Thursday, March 29, 2012

X Marks the Spot

Today's Room For Debate piece in the New York Times on YA fiction draws me out of my hibernation. Evidently there's a mystery about why adults read young adult fiction. Or, better yet (he said gleefully, cracking his knuckles and sharpening knives), whether adults should read YA fiction.

Here's why I think YA fiction is so popular:

It's good.

I read like a fat man eats. No, a fat man in a cartoon: with a gusto and speed bordering on hysteria. I've read trash, classics, cereal boxes, brilliance, garbage, forgettable bestsellers, life-changing bestsellers, on and on and on. If most adult fiction leaves me unmoved, or thinking about our paper towel situation and whether I should add them to the grocery list right away or go check the supply first, and when am I going to do something about the siding on our house because that would be more interesting than pushing through the rest of this book ... well, that's not my fault.

Some people have written that since teenagers often have more drama, more intense emotion in their lives, literature with teen characters tends to reflect that, creating a more engaging reading experience. Makes sense: I like engaging books. I don't read to be bored.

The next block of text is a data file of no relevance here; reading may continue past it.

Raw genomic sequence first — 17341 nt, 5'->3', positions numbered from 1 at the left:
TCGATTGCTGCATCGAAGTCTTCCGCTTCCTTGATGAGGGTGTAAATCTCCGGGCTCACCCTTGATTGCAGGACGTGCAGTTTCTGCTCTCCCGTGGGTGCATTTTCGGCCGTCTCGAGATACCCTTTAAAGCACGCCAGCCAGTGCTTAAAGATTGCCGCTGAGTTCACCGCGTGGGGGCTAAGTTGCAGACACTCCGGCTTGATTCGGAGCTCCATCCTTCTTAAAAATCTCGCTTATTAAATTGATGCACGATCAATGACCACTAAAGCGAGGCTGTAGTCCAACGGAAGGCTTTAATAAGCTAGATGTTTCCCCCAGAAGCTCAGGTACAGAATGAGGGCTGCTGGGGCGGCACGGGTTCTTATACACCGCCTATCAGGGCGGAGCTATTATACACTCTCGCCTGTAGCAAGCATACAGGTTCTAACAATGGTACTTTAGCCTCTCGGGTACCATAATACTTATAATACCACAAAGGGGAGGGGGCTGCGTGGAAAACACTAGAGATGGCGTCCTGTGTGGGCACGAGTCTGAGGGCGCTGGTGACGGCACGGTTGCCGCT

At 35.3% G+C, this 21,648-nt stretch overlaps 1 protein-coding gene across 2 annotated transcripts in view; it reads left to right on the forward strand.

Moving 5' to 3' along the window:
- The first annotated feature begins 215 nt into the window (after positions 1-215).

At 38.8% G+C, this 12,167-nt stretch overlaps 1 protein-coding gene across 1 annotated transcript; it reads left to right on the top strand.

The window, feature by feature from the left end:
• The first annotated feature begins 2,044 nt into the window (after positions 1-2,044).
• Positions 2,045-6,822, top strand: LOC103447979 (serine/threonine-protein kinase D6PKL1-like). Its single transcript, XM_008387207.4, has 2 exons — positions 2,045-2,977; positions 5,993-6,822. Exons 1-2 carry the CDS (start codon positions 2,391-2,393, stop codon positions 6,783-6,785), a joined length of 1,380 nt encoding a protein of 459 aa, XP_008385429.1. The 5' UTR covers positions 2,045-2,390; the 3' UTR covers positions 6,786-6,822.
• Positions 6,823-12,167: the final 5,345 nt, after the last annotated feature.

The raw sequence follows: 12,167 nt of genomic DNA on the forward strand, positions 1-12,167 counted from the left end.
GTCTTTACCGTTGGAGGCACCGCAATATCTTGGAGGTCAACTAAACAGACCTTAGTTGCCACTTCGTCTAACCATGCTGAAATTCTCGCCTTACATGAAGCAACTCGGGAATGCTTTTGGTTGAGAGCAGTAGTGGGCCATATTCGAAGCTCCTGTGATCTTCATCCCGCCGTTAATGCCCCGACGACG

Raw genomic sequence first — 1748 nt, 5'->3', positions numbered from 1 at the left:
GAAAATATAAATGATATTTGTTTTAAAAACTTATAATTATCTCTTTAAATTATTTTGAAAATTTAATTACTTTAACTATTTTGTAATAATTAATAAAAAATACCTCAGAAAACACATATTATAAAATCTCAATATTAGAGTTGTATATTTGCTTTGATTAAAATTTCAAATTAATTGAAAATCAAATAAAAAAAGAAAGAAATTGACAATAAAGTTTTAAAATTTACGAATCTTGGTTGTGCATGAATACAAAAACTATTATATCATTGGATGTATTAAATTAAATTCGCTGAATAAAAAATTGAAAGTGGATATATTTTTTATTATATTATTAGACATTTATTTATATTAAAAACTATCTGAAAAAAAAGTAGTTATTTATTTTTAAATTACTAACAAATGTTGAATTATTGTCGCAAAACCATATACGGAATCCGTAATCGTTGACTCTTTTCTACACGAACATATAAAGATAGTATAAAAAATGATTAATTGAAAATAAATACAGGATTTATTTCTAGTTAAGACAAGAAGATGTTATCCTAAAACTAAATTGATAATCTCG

Or that because YA literature is "under the radar" (how can this be? well, never mind) that authors can take more risks. Risky style, risky stories, risky characters, risky conflicts. Sure, that may be too.

Or that, as Lev Grossman pointed out in today's article, since many adults were also teenagers at some point, it's not a stretch to read books that were "supposed" to be for younger versions of our current, old selves. Makes sense. How many adults limit themselves to adult contemporary music because now they're all grown up and can't rock out like when they were teenagers?

And for the notion that adults "should" read only adult literature? Hell, I can't even type it without laughing. Next?

I follow good writing and good story. Wherever it leads and wherever I find it. I find it more in YA literature than anywhere else. If you want buried treasure don't go looking in file cabinets. Get ye a map and a shovel and find that sandy island where X marks the spot. Don't waste your time reading trash; there's plenty of it. Find the treasure: it's out there.

1 comment:

Babs said...

I certainly agree with your side of the debate. Like you, I'm now at the point that if I'm reading an adult literature book and it doesn't move me, or puts me to sleep, then it's tossed even after the first 2 chapters. Hard to do when you've paid $16 for it, but that's what public libraries are for, I guess.